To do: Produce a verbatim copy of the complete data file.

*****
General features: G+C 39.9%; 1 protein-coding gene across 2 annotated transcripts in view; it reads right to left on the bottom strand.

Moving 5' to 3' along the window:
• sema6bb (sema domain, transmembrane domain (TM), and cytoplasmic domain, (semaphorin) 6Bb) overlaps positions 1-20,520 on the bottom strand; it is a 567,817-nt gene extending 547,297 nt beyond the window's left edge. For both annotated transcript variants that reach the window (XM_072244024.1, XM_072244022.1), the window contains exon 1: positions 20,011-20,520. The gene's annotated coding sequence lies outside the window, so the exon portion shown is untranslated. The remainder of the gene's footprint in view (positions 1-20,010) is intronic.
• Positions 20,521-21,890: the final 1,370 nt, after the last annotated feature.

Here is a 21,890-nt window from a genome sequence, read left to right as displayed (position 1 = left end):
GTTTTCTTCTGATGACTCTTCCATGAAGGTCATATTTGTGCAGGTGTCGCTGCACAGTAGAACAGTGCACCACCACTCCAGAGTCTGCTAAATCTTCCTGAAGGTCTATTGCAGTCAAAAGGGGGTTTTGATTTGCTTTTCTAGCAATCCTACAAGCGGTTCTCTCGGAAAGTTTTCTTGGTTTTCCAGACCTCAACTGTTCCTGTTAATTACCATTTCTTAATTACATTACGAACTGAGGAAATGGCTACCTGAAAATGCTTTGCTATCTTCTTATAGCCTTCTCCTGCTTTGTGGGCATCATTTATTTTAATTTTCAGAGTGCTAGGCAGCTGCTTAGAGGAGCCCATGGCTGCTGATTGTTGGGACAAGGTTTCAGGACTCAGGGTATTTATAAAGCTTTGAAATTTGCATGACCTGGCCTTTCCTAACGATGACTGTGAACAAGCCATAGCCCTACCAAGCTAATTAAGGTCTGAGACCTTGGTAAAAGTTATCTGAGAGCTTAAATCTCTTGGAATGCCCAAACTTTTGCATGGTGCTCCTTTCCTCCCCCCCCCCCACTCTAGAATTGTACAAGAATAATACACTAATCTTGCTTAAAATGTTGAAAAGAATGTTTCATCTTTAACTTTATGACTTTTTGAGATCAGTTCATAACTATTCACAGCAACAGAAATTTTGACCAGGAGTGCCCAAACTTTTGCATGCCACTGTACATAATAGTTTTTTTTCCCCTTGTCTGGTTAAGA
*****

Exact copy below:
General features: G+C 39.9%; 1 protein-coding gene across 2 annotated transcripts in view; it reads right to left on the bottom strand.

Moving 5' to 3' along the window:
• sema6bb (sema domain, transmembrane domain (TM), and cytoplasmic domain, (semaphorin) 6Bb) overlaps positions 1-20,520 on the bottom strand; it is a 567,817-nt gene extending 547,297 nt beyond the window's left edge. For both annotated transcript variants that reach the window (XM_072244024.1, XM_072244022.1), the window contains exon 1: positions 20,011-20,520. The gene's annotated coding sequence lies outside the window, so the exon portion shown is untranslated. The remainder of the gene's footprint in view (positions 1-20,010) is intronic.
• Positions 20,521-21,890: the final 1,370 nt, after the last annotated feature.

Here is a 21,890-nt window from a genome sequence, read left to right as displayed (position 1 = left end):
GTTTTCTTCTGATGACTCTTCCATGAAGGTCATATTTGTGCAGGTGTCGCTGCACAGTAGAACAGTGCACCACCACTCCAGAGTCTGCTAAATCTTCCTGAAGGTCTATTGCAGTCAAAAGGGGGTTTTGATTTGCTTTTCTAGCAATCCTACAAGCGGTTCTCTCGGAAAGTTTTCTTGGTTTTCCAGACCTCAACTGTTCCTGTTAATTACCATTTCTTAATTACATTACGAACTGAGGAAATGGCTACCTGAAAATGCTTTGCTATCTTCTTATAGCCTTCTCCTGCTTTGTGGGCATCATTTATTTTAATTTTCAGAGTGCTAGGCAGCTGCTTAGAGGAGCCCATGGCTGCTGATTGTTGGGACAAGGTTTCAGGACTCAGGGTATTTATAAAGCTTTGAAATTTGCATGACCTGGCCTTTCCTAACGATGACTGTGAACAAGCCATAGCCCTACCAAGCTAATTAAGGTCTGAGACCTTGGTAAAAGTTATCTGAGAGCTTAAATCTCTTGGAATGCCCAAACTTTTGCATGGTGCTCCTTTCCTCCCCCCCCCCCACTCTAGAATTGTACAAGAATAATACACTAATCTTGCTTAAAATGTTGAAAAGAATGTTTCATCTTTAACTTTATGACTTTTTGAGATCAGTTCATAACTATTCACAGCAACAGAAATTTTGACCAGGAGTGCCCAAACTTTTGCATGCCACTGTACATAATAGTTTTTTTTCCCCTTGTCTGGTTAAGA